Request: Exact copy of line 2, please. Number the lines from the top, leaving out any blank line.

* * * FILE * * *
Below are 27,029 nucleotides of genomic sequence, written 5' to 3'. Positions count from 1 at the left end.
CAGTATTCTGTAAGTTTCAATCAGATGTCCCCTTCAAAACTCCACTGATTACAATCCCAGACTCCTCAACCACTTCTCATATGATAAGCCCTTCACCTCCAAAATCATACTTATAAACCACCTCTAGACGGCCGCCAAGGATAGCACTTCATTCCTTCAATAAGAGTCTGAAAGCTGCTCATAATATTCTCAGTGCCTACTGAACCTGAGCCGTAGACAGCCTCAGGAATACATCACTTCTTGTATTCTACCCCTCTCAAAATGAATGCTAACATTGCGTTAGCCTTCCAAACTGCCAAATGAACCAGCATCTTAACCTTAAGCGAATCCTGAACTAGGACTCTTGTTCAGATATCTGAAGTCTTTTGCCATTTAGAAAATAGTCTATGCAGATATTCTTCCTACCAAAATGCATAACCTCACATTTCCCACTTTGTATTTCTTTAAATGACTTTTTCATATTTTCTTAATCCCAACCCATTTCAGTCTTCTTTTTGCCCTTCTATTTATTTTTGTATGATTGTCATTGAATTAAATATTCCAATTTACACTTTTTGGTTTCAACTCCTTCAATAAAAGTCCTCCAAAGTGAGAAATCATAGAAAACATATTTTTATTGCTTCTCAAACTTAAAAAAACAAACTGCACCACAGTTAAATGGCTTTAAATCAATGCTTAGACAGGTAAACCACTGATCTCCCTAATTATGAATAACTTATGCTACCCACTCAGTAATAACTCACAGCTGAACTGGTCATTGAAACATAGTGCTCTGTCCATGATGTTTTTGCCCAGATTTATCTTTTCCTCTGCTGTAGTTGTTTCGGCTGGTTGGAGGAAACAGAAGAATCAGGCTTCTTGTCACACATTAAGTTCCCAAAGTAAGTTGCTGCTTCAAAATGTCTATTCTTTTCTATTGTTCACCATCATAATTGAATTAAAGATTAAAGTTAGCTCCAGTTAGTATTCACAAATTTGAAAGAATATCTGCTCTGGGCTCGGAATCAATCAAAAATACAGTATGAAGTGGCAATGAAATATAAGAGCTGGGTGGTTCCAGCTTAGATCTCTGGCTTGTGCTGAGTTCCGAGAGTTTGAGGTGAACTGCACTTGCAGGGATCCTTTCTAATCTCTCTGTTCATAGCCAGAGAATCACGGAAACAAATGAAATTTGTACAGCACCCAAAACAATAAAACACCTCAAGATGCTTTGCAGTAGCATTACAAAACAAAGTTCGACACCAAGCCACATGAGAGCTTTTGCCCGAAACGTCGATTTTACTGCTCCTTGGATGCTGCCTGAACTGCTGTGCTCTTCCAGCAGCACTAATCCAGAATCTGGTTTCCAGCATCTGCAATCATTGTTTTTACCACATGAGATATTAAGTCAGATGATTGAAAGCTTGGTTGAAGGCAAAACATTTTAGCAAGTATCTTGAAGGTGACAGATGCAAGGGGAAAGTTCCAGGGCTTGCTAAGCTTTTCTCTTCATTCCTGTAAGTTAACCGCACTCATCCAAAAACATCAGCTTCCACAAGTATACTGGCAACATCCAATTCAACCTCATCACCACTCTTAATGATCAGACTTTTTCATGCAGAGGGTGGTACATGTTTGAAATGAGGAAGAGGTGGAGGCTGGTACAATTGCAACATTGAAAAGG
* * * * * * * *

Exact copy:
CAGTATTCTGTAAGTTTCAATCAGATGTCCCCTTCAAAACTCCACTGATTACAATCCCAGACTCCTCAACCACTTCTCATATGATAAGCCCTTCACCTCCAAAATCATACTTATAAACCACCTCTAGACGGCCGCCAAGGATAGCACTTCATTCCTTCAATAAGAGTCTGAAAGCTGCTCATAATATTCTCAGTGCCTACTGAACCTGAGCCGTAGACAGCCTCAGGAATACATCACTTCTTGTATTCTACCCCTCTCAAAATGAATGCTAACATTGCGTTAGCCTTCCAAACTGCCAAATGAACCAGCATCTTAACCTTAAGCGAATCCTGAACTAGGACTCTTGTTCAGATATCTGAAGTCTTTTGCCATTTAGAAAATAGTCTATGCAGATATTCTTCCTACCAAAATGCATAACCTCACATTTCCCACTTTGTATTTCTTTAAATGACTTTTTCATATTTTCTTAATCCCAACCCATTTCAGTCTTCTTTTTGCCCTTCTATTTATTTTTGTATGATTGTCATTGAATTAAATATTCCAATTTACACTTTTTGGTTTCAACTCCTTCAATAAAAGTCCTCCAAAGTGAGAAATCATAGAAAACATATTTTTATTGCTTCTCAAACTTAAAAAAACAAACTGCACCACAGTTAAATGGCTTTAAATCAATGCTTAGACAGGTAAACCACTGATCTCCCTAATTATGAATAACTTATGCTACCCACTCAGTAATAACTCACAGCTGAACTGGTCATTGAAACATAGTGCTCTGTCCATGATGTTTTTGCCCAGATTTATCTTTTCCTCTGCTGTAGTTGTTTCGGCTGGTTGGAGGAAACAGAAGAATCAGGCTTCTTGTCACACATTAAGTTCCCAAAGTAAGTTGCTGCTTCAAAATGTCTATTCTTTTCTATTGTTCACCATCATAATTGAATTAAAGATTAAAGTTAGCTCCAGTTAGTATTCACAAATTTGAAAGAATATCTGCTCTGGGCTCGGAATCAATCAAAAATACAGTATGAAGTGGCAATGAAATATAAGAGCTGGGTGGTTCCAGCTTAGATCTCTGGCTTGTGCTGAGTTCCGAGAGTTTGAGGTGAACTGCACTTGCAGGGATCCTTTCTAATCTCTCTGTTCATAGCCAGAGAATCACGGAAACAAATGAAATTTGTACAGCACCCAAAACAATAAAACACCTCAAGATGCTTTGCAGTAGCATTACAAAACAAAGTTCGACACCAAGCCACATGAGAGCTTTTGCCCGAAACGTCGATTTTACTGCTCCTTGGATGCTGCCTGAACTGCTGTGCTCTTCCAGCAGCACTAATCCAGAATCTGGTTTCCAGCATCTGCAATCATTGTTTTTACCACATGAGATATTAAGTCAGATGATTGAAAGCTTGGTTGAAGGCAAAACATTTTAGCAAGTATCTTGAAGGTGACAGATGCAAGGGGAAAGTTCCAGGGCTTGCTAAGCTTTTCTCTTCATTCCTGTAAGTTAACCGCACTCATCCAAAAACATCAGCTTCCACAAGTATACTGGCAACATCCAATTCAACCTCATCACCACTCTTAATGATCAGACTTTTTCATGCAGAGGGTGGTACATGTTTGAAATGAGGAAGAGGTGGAGGCTGGTACAATTGCAACATTGAAAAGG